"They thought I was dead," says Michael Utley. He was playing golf at a charity tournament on Cape Cod on May 8 two years ago when the skies let loose with thunder and rain. Utley was suddenly on the ground, smoldering. "I was carrying my putter, and the electricity just blew my zipper off, went through my groin, down my legs, and knocked off my shoes," he says. He had to spend 38 days in an intensive care unit at Brigham & Women's Hospital in Boston and two months at HealthSouth Braintree Rehabilitation Center. "I couldn't walk. I couldn't bend my fingers. I couldn't even drink water." The lightning had damaged his brain, much as a stroke would have. He had to learn how to walk again, how to swallow again, how to live again. I met Utley at the 12th annual Lightning Strike and Electric Shock Survivors International World Conference in Pigeon Forge, Tennessee. Before the accident, he had been a vice president at PaineWebber and a world-class windsurfer. Since the accident, he is on leave from work, walks with a limp, and is frequently in pain. And now he has learned something else: Others here have told him the worst problems may show up three, four, five years down the road. Unlike Utley, most of the 225 victims attending the conference did not have a catastrophic injury that required months of hospitalization. A number were struck inside their home while on the telephone or in the shower. Many of them never went to the hospital after they were zapped. And yet weeks or months— sometimes years— after a strike, they had begun to notice a cluster of baffling symptoms called post-electrocution syndrome, which includes irregular heartbeat, heightened startle response, sleep disturbances, and panic attacks. Many suffer from memory problems, seizures, and chronic, debilitating pain in their arms and legs, usually from damage to the peripheral nerves. "People who are struck by lightning often won't have any entry or exit wounds and yet suffer very serious neurological injuries," says Bradley Sewick, a neuropsychologist at Spectrum Rehabilitation Centers in Southfield, Michigan. "And a lot of the symptoms have a delayed onset, which can make it difficult to diagnose." A CT scan, EEG, or EKG performed right after the injury will often be normal. It's only later that a PET scan or results from neuropsychological tests may hint at the full damage. A handful of neurologists are piecing together an explanation for these lingering problems. The thinking goes like this: Once in the body, electricity follows the path of least resistance, which is the network of nerves, arteries, and veins leading to the heart, the brain, the spinal cord, and the gut. Depending on the severity of the lightning strike, some nerve cells throughout the body may be killed immediately, resulting in acute problems. But the delay of symptoms is thought to be caused by a process called electroporation, in which the electricity causes tiny holes in the membranes of nerve cells. Like a colander trying to hold water, the cell can't keep nutrients in or wastes out, and it eventually dies. When enough cells are killed off through this slow-motion death-by-drainage, the patient begins to notice the onset of various neurological difficulties. "I feel cold one minute and am sweating the next," calls out one woman when the audience is asked to name some of their symptoms. Everyone nods. "I have fainting spells," says a burly-looking man. "Me too. I get disoriented and panicky when I'm under the least bit of stress," says a young woman in the back of the room. Many of the symptoms are thought to result from damage to the autonomic nervous system, which seems to be particularly vulnerable to electroporation. The autonomic nervous system regulates most of the body's involuntary activities, such as heart rate, digestion, sexual arousal, and temperature control through the communication of the sympathetic and parasympathetic nerves. When this smoothly coordinated system stops working correctly, "your blood pressure might drop to nothing and you pass out," says Blair Grubb, a cardiac electrophysiologist at the Medical College of Ohio in Toledo, who has treated about a dozen lightning patients. "Or else your heart rate will go way up and you get stressed, sweaty, light-headed, anxious. Anyone would say you're having a panic attack." As a result, many lightning patients can end up in the psychiatrist's office. But the cognitive problems can be the most troubling. Tests of electrical injury patients commonly show average or above-average intelligence and verbal ability but very low scores for memory, concentration, and organization. A schoolteacher with an electrical injury says her doctors tell her she is lucky she can dress herself and live a normal life. "They say my IQ for most things is average. But I've never been average in my life," she says. "It's so hard living with a stranger when that stranger is you." Exactly how much of a recovery patients can expect is unclear. Some improvement often occurs, says Sewick. Patients turn to neural surgery, cognitive rehabilitation, psychotherapy, proper medications— and hope. Utley, for example, relies on medications to push down the pain long enough to continue his rehabilitation. And he just keeps checking items off his list of things he needs to relearn. He has played golf again. Last summer, he put training wheels on his bicycle and learned to ride again with his 3-year-old daughter, Sonia. One day toward the end of summer, his wife, Tamara, watched from the window as he took her bicycle— the one without training wheels— on his first spin down the hill toward the ocean. "I cried like a mother cries when I saw that. You should have seen the look on his face," she says. "He was just like a kid. It was such a look of total excitement— and sheer terror."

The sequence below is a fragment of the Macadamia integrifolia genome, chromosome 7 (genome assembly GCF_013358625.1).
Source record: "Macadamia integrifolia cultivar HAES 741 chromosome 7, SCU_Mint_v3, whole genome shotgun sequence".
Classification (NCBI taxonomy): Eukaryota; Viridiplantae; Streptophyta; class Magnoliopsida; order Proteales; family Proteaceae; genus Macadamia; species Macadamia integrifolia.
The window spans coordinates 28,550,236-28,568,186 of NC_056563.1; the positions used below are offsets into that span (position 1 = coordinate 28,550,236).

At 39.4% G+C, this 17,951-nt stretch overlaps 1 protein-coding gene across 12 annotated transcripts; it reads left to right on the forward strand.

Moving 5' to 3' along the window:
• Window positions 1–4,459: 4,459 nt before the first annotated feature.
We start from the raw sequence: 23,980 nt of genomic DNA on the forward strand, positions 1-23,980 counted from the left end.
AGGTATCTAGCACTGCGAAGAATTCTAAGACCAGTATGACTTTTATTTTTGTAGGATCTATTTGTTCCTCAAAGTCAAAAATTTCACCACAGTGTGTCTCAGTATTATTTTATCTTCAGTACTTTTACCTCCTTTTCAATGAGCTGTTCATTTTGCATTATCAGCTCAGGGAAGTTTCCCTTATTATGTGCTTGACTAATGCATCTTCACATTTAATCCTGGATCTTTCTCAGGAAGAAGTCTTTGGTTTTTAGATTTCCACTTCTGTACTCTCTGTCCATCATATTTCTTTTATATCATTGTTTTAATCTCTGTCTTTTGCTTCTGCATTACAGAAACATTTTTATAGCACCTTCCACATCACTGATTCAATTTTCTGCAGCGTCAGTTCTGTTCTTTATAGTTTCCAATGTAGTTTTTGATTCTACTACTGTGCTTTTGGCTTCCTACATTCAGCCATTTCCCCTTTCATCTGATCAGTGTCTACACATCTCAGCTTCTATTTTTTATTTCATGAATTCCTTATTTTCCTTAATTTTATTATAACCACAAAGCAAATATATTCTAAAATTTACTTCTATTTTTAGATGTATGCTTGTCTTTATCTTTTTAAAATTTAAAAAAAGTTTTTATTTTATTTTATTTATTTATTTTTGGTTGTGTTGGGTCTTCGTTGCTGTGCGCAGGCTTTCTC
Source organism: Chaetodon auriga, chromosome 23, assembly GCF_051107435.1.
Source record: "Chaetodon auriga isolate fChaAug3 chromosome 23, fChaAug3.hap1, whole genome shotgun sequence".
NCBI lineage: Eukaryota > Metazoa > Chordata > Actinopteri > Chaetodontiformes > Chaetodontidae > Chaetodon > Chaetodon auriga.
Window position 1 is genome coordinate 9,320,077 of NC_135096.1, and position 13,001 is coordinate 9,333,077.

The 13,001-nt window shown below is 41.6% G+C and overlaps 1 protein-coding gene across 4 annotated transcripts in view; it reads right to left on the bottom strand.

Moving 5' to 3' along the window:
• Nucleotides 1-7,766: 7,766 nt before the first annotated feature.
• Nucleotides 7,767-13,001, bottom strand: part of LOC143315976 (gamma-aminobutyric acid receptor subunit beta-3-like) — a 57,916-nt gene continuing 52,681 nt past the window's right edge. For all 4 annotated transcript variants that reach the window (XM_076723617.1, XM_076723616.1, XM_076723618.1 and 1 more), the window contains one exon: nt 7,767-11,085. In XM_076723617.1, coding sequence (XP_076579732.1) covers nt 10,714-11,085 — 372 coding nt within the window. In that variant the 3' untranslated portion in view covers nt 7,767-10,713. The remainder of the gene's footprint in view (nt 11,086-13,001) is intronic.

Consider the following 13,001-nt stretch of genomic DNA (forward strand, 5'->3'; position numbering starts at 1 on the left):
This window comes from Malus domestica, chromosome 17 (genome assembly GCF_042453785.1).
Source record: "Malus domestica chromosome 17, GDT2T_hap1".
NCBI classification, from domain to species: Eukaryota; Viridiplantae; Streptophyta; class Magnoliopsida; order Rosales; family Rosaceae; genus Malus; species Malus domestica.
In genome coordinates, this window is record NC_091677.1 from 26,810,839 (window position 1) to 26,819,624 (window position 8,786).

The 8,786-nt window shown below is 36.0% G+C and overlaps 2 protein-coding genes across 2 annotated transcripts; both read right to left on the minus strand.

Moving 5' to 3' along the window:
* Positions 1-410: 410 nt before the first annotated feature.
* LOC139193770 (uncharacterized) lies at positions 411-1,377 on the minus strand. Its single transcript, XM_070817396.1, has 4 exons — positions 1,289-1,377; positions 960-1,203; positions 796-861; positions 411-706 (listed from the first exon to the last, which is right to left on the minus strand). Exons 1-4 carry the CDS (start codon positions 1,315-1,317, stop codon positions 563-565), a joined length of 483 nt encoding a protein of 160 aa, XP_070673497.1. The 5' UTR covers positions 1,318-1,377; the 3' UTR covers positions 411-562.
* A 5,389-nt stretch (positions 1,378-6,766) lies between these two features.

"I was 48 going on 35," says Michael Utley, a lightning strike survivor and former world-class windsurfer. "Now I'm 50 going on 75. I wake up in the morning and I hurt for two hours."Photograph by Greg Miller
Some details in this article have been changed to protect the patient's privacy.
For facts about lightning, see www.howstuffworks.com/lightning.htm.
The Lightning Strike & Electric Shock Survivors International Web site: www.lightning-strike.org.